Gregory Nazianzen- On the Resurrection

(from Panegyric on His Brother S. Caesarius, c. 370 A.D.)

“I believe the words of the wise, that every fair and God-beloved soul, when, set free from the bonds of the body, it departs hence, and at once enjoys a sense and perception of the blessings which await it, inasmuch as that which darkened it has been purged away, or laid aside–I know not how else to term it–and feels a wondrous pleasure and exultation, and goes rejoicing to meet its Lord, having escaped as it were from the grievous poison of life here, and shaken off the fetters which bound it and held down the wings of the mind, and so enters on the enjoyment of bliss laid up for it, of which it has even now some conception.

“Then, a little later, it receives its kindred flesh, which once shared in its pursuit of things above, from the earth which both gave and had been entrusted with it, and in some way known to God who knit them together and dissolved them, enters with it upon the inheritance of the glory there. And, as it shared, through their close union, in its hardships, so also it bestows upon it a portion of its joys, gathering it up entirely into itself, and becoming with it one in spirit and in mind and in God, the mortal and mutable being swallowed up of life.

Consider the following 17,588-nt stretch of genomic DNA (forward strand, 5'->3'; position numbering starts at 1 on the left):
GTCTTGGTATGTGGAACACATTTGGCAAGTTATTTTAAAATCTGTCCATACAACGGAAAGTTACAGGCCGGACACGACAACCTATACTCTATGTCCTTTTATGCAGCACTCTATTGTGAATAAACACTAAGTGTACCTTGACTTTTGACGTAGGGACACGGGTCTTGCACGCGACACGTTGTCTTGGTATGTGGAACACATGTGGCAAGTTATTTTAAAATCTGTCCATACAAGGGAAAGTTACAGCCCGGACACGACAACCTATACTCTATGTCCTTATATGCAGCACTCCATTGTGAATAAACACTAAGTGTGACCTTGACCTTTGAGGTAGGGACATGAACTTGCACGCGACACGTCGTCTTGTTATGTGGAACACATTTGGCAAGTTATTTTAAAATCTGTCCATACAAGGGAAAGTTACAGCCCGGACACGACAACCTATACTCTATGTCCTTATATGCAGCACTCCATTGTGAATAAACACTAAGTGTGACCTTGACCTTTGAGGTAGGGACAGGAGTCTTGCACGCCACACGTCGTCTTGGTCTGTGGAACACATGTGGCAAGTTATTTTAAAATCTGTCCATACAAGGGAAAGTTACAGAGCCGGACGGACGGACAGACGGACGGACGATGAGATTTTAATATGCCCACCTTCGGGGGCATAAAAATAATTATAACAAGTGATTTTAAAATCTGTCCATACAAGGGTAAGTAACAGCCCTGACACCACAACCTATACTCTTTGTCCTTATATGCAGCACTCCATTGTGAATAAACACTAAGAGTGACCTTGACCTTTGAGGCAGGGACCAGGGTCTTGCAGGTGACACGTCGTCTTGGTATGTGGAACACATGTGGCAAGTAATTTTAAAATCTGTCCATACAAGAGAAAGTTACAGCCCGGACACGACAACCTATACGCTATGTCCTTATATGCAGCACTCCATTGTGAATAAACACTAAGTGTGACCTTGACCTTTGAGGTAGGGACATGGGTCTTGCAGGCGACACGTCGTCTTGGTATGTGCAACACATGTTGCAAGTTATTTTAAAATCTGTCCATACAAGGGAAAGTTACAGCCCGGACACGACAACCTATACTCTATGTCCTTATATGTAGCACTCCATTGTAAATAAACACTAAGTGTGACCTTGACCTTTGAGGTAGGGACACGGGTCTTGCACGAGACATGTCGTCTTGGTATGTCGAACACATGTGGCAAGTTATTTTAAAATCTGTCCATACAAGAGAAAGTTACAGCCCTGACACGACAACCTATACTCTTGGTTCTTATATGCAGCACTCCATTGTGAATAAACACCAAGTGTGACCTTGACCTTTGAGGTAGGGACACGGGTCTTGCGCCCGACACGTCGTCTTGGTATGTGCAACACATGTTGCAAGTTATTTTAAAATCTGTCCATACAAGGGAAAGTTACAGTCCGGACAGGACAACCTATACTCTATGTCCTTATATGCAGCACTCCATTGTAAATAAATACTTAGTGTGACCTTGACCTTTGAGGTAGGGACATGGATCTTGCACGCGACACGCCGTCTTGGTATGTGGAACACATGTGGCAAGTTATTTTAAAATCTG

“Hear at least how the inspired Ezekiel discourses of the knitting together of bones and sinews (Ezek. xxxvii. 3 ff.), how after him Saint Paul speaks of the earthly tabernacle, and the house not made with hands, the one to be dissolved, the other laid up in heaven, alleging absence from the body to be presence with the Lord (2 Cor. v. 1, 6; Phil. i. 23), and bewailing his life in it as an exile, and therefore longing for and hastening to his release.

“Why am I faint-hearted in my hopes? Why behave like a mere creature of a day? I await the voice of the Archangel (1 Thess. iv. 16), the last trumpet (1 Cor. xv. 52), the transformation of the heavens, the transfiguration of the earth, the liberation of the elements, the renovation of the universe (2 Peter iii. 10). Then shall I see Caesarius himself, no longer in exile, no longer laid upon a bier, no longer the object of mourning and pity, but brilliant, glorious, heavenly, such as in my dreams I have often beheld thee, dearest and most loving of brothers, pictured thus by my desire, if not by the very truth.”

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